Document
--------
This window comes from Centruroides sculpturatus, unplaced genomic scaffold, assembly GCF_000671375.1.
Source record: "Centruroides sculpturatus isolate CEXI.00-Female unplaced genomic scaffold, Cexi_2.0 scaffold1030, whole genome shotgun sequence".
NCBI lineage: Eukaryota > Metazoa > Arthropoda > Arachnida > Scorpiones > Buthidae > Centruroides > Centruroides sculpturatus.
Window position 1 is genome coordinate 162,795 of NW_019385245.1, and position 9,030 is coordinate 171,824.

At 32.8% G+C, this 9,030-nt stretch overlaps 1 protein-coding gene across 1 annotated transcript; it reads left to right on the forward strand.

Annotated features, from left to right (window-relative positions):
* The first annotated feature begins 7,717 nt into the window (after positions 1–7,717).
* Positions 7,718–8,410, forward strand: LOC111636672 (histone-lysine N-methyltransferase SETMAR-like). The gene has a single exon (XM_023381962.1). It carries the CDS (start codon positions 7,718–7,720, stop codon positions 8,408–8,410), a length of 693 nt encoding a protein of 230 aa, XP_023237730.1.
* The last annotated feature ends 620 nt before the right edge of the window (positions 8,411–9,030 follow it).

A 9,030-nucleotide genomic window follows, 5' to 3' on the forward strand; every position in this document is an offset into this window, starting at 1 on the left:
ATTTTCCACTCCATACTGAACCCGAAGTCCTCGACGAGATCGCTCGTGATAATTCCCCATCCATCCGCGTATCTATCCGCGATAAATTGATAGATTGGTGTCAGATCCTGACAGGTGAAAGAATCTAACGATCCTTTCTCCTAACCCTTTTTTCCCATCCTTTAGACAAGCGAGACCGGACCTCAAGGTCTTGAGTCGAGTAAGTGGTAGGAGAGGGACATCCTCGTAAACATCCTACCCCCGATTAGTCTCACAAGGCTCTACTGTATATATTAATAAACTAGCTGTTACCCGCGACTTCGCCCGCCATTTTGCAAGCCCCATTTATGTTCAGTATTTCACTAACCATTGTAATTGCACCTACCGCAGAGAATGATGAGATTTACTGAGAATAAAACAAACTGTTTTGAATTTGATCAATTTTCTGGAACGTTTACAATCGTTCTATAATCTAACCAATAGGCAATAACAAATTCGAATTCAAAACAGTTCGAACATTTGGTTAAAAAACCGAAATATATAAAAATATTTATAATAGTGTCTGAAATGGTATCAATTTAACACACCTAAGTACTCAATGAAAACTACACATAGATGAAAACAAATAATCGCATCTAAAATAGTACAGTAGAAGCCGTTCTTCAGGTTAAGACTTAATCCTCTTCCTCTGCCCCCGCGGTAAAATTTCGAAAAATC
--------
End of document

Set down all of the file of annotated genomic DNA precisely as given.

This window comes from Centruroides sculpturatus, unplaced genomic scaffold, assembly GCF_000671375.1.
Source record: "Centruroides sculpturatus isolate CEXI.00-Female unplaced genomic scaffold, Cexi_2.0 scaffold1030, whole genome shotgun sequence".
NCBI lineage: Eukaryota > Metazoa > Arthropoda > Arachnida > Scorpiones > Buthidae > Centruroides > Centruroides sculpturatus.
Window position 1 is genome coordinate 162,795 of NW_019385245.1, and position 9,030 is coordinate 171,824.

At 32.8% G+C, this 9,030-nt stretch overlaps 1 protein-coding gene across 1 annotated transcript; it reads left to right on the forward strand.

Annotated features, from left to right (window-relative positions):
* The first annotated feature begins 7,717 nt into the window (after positions 1–7,717).
* Positions 7,718–8,410, forward strand: LOC111636672 (histone-lysine N-methyltransferase SETMAR-like). The gene has a single exon (XM_023381962.1). It carries the CDS (start codon positions 7,718–7,720, stop codon positions 8,408–8,410), a length of 693 nt encoding a protein of 230 aa, XP_023237730.1.
* The last annotated feature ends 620 nt before the right edge of the window (positions 8,411–9,030 follow it).

A 9,030-nucleotide genomic window follows, 5' to 3' on the forward strand; every position in this document is an offset into this window, starting at 1 on the left:
ATTTTCCACTCCATACTGAACCCGAAGTCCTCGACGAGATCGCTCGTGATAATTCCCCATCCATCCGCGTATCTATCCGCGATAAATTGATAGATTGGTGTCAGATCCTGACAGGTGAAAGAATCTAACGATCCTTTCTCCTAACCCTTTTTTCCCATCCTTTAGACAAGCGAGACCGGACCTCAAGGTCTTGAGTCGAGTAAGTGGTAGGAGAGGGACATCCTCGTAAACATCCTACCCCCGATTAGTCTCACAAGGCTCTACTGTATATATTAATAAACTAGCTGTTACCCGCGACTTCGCCCGCCATTTTGCAAGCCCCATTTATGTTCAGTATTTCACTAACCATTGTAATTGCACCTACCGCAGAGAATGATGAGATTTACTGAGAATAAAACAAACTGTTTTGAATTTGATCAATTTTCTGGAACGTTTACAATCGTTCTATAATCTAACCAATAGGCAATAACAAATTCGAATTCAAAACAGTTCGAACATTTGGTTAAAAAACCGAAATATATAAAAATATTTATAATAGTGTCTGAAATGGTATCAATTTAACACACCTAAGTACTCAATGAAAACTACACATAGATGAAAACAAATAATCGCATCTAAAATAGTACAGTAGAAGCCGTTCTTCAGGTTAAGACTTAATCCTCTTCCTCTGCCCCCGCGGTAAAATTTCGAAAAATC